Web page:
Louis Armstrong House Museum Celebrates 50 Years of “What A Wonderful World”

From now until the end of October, museum will host "50 Years of 'What A Wonderful World'" exhibit featuring rare artifacts.

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Louis Armstrong Shorefire Media Photo Jack Bradley
Photo: Jack Bradley

August 16th marked the 50th anniversary of when Louis Armstrong recorded his iconic cover of “What A Wonderful World.” Released as a single by ABC-Paramount on September 23rd, 1967, the jazz giant’s classic cover still serves as medicine for turbulent times.

The song held strong meaning for Armstrong, as he pictured himself singing “What a Wonderful World” for the children in his Corona, Queens neighborhood. Once primarily an African American neighborhood, Corona is now home to people of cultures from around the world. Armstrong’s cover still offers a peaceful representation of the most diverse country in the world.

“There’s so much in ‘Wonderful World’ that brings me back to my neighborhood where I live in Corona, New York,” Armstrong said in 1968. “Lucille and I, ever since we’re married, we’ve been right there in that block. And everybody keeps their little homes up like we do and it’s just like one big family. I saw three generations come up on that block. And they’re all with their children, grandchildren, they come back to see Uncle Satchmo and Aunt Lucille. That’s why I can say, ‘I hear babies cry/ I watch them grow/ they’ll learn much more/ then I’ll never know.’ And I can look at all them kids’s faces. And I got pictures of them when they was five, six and seven years old. So when they hand me this ‘Wonderful World,’ I didn’t look no further, that was it.”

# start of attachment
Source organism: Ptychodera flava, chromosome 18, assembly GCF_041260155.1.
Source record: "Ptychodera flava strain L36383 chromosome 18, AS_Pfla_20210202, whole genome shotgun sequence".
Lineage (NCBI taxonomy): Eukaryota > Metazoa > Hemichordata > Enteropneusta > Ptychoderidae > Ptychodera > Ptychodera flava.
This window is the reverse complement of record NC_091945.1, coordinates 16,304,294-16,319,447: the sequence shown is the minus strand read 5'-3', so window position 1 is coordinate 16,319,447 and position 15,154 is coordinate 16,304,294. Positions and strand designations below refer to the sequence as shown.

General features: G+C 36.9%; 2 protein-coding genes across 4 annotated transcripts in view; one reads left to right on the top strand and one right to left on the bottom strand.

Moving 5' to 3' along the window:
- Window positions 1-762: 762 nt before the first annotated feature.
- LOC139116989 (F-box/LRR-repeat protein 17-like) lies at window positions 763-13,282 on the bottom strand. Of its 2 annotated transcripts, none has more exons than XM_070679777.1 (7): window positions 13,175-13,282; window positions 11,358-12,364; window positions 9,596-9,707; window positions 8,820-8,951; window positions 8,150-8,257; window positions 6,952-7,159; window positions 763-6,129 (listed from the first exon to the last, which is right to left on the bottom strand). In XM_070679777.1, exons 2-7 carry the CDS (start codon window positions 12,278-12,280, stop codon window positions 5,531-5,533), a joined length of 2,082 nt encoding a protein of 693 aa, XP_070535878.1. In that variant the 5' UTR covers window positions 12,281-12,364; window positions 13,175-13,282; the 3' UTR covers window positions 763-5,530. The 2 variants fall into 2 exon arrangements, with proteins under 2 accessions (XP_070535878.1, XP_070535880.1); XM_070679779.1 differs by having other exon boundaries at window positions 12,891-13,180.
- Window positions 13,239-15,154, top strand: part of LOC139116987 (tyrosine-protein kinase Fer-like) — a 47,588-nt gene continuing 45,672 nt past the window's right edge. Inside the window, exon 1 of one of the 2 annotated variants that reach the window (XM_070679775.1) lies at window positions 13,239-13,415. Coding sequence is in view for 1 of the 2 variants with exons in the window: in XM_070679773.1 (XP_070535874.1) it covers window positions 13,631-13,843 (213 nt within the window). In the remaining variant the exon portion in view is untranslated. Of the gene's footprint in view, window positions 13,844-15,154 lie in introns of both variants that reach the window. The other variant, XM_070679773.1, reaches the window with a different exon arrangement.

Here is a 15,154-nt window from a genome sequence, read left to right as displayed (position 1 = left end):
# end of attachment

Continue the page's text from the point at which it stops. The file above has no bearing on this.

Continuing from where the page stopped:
The Louis Armstong House Museum, which opened in 2003 in Armstrong’s family home in Corona in Queens, is celebrating the 50th Anniversary of this famous recording with a special limited exhibition, “50 Years of ‘What A Wonderful World.'” At this exhibit, running now through October 16th, visitors can view many rare artifacts related to the original recording including rare photos from the original 1967 recording date, albums, sheet music, and news clippings. All these artifacts are pulled from the extensive Research Collections of the Louis Armstrong House Museum, the world’s largest archive for any jazz musician.

“Today, it is Armstrong’s most popular recording,” says Ricky Riccardi, Director of Research Collections at the Louis Armstrong House Museum and the world’s expert on Armstrong’s life and music. “The song has racked up millions of views on YouTube and regularly leading the jazz categories on streaming music such as Spotify and Apple Music. Other artists have covered ‘What a Wonderful World,’ but Louis Armstrong’s cover remains the most popular and memorable version.”

The museum has put together a video of a diverse cast of visitors singing along to “What a Wonderful World,” celebrating the song’s reach and impact across generations and cultures.

This anniversary also coincides with groundbreaking on a new Louis Armstrong House Museum Education Center, across the street from the Museum, scheduled to open in the Fall of 2019.

Louis Armstong House Museum